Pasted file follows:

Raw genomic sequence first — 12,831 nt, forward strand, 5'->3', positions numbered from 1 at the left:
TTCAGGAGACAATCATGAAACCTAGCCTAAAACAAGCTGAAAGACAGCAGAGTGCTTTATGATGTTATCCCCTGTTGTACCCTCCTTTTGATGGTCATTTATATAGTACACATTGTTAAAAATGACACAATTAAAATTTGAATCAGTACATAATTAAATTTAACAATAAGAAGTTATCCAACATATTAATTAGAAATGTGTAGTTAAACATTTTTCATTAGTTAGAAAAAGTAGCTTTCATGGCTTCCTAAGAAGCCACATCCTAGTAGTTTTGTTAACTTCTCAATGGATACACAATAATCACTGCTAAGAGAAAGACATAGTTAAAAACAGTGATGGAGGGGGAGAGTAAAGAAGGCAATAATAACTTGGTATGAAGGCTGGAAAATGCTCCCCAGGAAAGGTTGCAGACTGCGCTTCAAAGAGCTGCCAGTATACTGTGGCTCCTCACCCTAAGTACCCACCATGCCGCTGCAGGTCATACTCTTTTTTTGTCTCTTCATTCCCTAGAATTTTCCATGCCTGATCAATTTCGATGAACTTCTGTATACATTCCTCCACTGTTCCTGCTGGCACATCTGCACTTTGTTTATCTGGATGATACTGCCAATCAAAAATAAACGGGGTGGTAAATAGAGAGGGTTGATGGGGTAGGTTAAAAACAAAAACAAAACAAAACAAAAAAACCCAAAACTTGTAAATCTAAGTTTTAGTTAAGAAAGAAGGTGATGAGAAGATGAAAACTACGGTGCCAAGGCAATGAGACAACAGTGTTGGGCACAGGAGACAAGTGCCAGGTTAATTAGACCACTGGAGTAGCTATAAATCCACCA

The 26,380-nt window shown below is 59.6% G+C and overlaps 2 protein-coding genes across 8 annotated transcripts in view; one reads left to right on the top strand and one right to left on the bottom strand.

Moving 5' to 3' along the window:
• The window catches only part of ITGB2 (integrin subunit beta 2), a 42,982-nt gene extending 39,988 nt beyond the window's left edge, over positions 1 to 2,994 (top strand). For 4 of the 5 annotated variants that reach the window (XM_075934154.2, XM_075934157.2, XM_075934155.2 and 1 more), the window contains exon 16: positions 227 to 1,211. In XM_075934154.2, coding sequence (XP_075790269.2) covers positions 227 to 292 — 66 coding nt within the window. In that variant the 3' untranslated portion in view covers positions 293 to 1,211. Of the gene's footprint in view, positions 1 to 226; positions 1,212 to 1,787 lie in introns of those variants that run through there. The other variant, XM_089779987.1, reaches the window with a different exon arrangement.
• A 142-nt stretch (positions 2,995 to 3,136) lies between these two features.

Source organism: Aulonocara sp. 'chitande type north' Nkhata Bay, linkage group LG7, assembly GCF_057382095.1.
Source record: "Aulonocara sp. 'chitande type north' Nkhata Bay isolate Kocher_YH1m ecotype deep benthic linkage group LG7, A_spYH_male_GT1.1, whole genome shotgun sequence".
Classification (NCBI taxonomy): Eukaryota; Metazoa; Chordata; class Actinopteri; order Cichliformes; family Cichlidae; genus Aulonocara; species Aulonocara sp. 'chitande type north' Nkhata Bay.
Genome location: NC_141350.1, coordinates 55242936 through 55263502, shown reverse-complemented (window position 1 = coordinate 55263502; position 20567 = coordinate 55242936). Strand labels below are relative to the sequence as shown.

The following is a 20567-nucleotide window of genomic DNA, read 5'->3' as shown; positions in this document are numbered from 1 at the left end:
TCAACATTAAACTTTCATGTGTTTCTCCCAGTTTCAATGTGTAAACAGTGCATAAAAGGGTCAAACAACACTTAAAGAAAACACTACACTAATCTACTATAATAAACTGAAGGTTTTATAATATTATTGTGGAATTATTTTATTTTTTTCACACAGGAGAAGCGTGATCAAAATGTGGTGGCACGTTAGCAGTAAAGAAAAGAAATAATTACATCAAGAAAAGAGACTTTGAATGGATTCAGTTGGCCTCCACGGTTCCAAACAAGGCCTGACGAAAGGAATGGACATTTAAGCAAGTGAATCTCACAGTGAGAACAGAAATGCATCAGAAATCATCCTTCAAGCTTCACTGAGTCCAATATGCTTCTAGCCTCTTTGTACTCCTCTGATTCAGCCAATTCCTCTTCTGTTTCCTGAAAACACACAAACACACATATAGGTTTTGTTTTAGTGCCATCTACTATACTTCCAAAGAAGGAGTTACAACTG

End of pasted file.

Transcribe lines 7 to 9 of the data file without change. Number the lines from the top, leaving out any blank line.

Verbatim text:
Source organism: Aulonocara sp. 'chitande type north' Nkhata Bay, linkage group LG7, assembly GCF_057382095.1.
Source record: "Aulonocara sp. 'chitande type north' Nkhata Bay isolate Kocher_YH1m ecotype deep benthic linkage group LG7, A_spYH_male_GT1.1, whole genome shotgun sequence".
Classification (NCBI taxonomy): Eukaryota; Metazoa; Chordata; class Actinopteri; order Cichliformes; family Cichlidae; genus Aulonocara; species Aulonocara sp. 'chitande type north' Nkhata Bay.